Angela's Weavescene

Tuition My weaving Handwoven Scenes Handwoven Scarves Why I weave Weaving Terms

Weaving is a fascinating craft with so many possibilities. I started by weaving tapestries on a frame and then moved on to weaving rugs on a four shaft loom before becoming involved with fabric weaving. 

A selection of my pictures is on sale at North Farm Gallery in the Isles of Scilly I had a lovely week there in early May and hope to weave some more in the coming weeks

Visitors are also welcome to see my work at my home in Oxfordshire. 

Contact me on 01235 833361

 

News

 

I have set up a big frame for a Community Weave of Two Owls (the symbol of East Hendred)  People have helped to weave the branches for the Owls to sit on at the Hendreds School Fete  and our Village Street Party on 11 and 12 June.   will also be on show at Hendreds Open Gardens on 26 June and Owl Day on 10 July.  I will add photos when I have bought a new camera!

 

Course

 

At Ardington School of Crafts.  See www.ardingtonschoolofcrafts.com.

 

Weave a Scene Sunday 16 October 2016

Participants will use a Rigid Heddle loom so that a scene can be completed in one day. 

Whilst weaving they will experiment with techniques which can also be used on a simple frame.

 

Recent Weaving

Whilst preparing for my Spots at Stripes course at Ardington in April, I became fascinated by the patterns which can be obtained on  a rigid heddle loom warped for fabric weaving using different sequences with two colours in both the warp and the weft

 

 

 

 

 

 

My first piece of weaving on my new Ashford 8 shaft loom. The warp is silk noil dyed with indigo and brazilwood. The weft is a commercially dyed wool and alpaca blend. It is woven on an advancing point twill threading

 I have recently found out that Brazilwood is no longer available as it is classified as an endangered speicies.  I feel guilty about having used it.  I mainly use synthetic dyes for my scarves and pictures. I have recently been using indigo for blues but I normally used the synthetic form

The scarf beside it was woven on a similar threading. The warp is silk noil dyed with brazilwood and the weft is wool. It is very comfortable to wear

 

Waffle weave scarf. I found this one so soft and warm that I decided to keep it.  I am weaving some more with the same structure.  See  my article Point Twill and much more for more information on the weave.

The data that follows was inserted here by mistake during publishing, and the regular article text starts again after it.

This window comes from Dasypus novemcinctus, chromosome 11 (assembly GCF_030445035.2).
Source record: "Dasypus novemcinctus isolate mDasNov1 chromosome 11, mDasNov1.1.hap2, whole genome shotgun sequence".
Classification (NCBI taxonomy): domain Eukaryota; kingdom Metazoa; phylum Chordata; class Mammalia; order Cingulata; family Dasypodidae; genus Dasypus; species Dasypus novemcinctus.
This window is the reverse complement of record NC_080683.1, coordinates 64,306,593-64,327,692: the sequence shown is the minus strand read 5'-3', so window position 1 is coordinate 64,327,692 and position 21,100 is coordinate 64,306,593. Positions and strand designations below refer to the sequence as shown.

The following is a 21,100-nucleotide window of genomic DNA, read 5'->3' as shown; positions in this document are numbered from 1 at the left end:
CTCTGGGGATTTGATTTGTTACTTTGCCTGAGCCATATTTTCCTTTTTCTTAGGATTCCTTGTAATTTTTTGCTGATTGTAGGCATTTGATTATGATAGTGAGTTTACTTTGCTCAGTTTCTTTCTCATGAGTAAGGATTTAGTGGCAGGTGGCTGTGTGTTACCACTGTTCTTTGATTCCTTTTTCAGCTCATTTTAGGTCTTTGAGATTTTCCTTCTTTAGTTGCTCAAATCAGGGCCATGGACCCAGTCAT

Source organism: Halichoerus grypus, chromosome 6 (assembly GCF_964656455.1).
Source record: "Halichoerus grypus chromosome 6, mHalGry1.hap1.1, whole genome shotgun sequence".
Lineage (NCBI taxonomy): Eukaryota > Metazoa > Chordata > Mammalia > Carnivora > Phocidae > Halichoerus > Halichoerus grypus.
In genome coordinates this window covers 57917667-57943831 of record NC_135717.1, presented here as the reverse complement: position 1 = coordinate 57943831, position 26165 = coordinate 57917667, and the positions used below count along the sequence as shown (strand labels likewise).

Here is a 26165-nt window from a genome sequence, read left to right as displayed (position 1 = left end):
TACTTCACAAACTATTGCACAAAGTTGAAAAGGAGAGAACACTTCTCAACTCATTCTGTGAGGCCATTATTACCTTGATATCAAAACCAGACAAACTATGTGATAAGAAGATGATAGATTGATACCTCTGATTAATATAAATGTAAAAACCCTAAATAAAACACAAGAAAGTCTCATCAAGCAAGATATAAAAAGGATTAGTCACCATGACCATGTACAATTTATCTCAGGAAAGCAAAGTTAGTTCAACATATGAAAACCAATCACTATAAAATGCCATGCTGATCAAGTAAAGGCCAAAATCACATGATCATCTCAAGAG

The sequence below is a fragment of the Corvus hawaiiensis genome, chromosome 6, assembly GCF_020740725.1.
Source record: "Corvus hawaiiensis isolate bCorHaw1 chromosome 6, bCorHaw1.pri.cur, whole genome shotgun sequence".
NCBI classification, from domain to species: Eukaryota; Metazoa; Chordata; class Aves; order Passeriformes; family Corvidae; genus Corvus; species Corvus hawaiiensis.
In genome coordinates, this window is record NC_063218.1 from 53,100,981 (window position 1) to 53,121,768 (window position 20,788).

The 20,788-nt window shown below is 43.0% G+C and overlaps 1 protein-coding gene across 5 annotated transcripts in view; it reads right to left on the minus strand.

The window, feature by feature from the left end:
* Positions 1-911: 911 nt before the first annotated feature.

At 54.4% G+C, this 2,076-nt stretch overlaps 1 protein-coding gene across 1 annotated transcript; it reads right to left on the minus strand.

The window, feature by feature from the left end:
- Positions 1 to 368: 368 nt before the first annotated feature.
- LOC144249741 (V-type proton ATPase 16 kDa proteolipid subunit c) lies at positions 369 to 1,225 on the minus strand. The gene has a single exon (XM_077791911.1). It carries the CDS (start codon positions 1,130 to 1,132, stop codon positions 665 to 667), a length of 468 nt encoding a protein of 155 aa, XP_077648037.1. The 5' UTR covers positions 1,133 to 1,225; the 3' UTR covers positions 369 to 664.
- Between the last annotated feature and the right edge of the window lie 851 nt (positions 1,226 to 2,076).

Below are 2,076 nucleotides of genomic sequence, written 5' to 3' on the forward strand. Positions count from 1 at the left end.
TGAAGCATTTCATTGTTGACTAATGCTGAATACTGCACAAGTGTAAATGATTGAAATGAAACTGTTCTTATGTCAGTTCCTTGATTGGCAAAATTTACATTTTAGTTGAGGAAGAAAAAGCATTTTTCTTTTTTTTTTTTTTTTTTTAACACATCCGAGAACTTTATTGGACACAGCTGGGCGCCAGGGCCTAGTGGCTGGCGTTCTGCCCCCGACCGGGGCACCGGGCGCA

I wove this wrap for my niece’s birthday. I made some ties on the silk warp and dyed it blue. I then added some pink dye and wrapped the scarf in cling film and heated in a water bath. I used an overshot threading so I could weave the white bands of pattern.

The wrap above was woven on the same  warp,  I had left sections out of the blue dye bath and then dyed them red.  I used two threads of black cashmere silk and two of navy silk for the weft. Again I did bands of overshot but it is more subtle as I used the same yarn for the pattern and the plain weave

 

 

This picture is based on a picture in Sue Lewington’s Scilly notes. Shortly after leaving it at North Farm Gallery on St Martins I took the picture below of the same view.

 

 Weaving courses in East Hendred, Oxfordshire  

Weaving a rug sample on a rigid heddle loom.  

My courses provide a starting point to this fascinating craft as well as the opportunity to extend your skills  

  Fee from £30 half day £50 full day

 

Options include -

a Taster course 

Weaving a Scene

 

 

More information

 

 

Weaving a twill sampler on a four shaft loom.

I go to  Restore's therapeutic centre in Didcot a day a week as a volunteer.  

Members have woven some lovely bags and scarves. We have also done natural dyeing, 

braiding and needle felting.  For more information about Restore visit http://www.restore.org.uk/

My article Varying the twill was published in the Summer 2010 edition of the 

Journal of Weavers, Spinners and Dyers

You can also read a follow up article Point Twill and much more

More about my weaving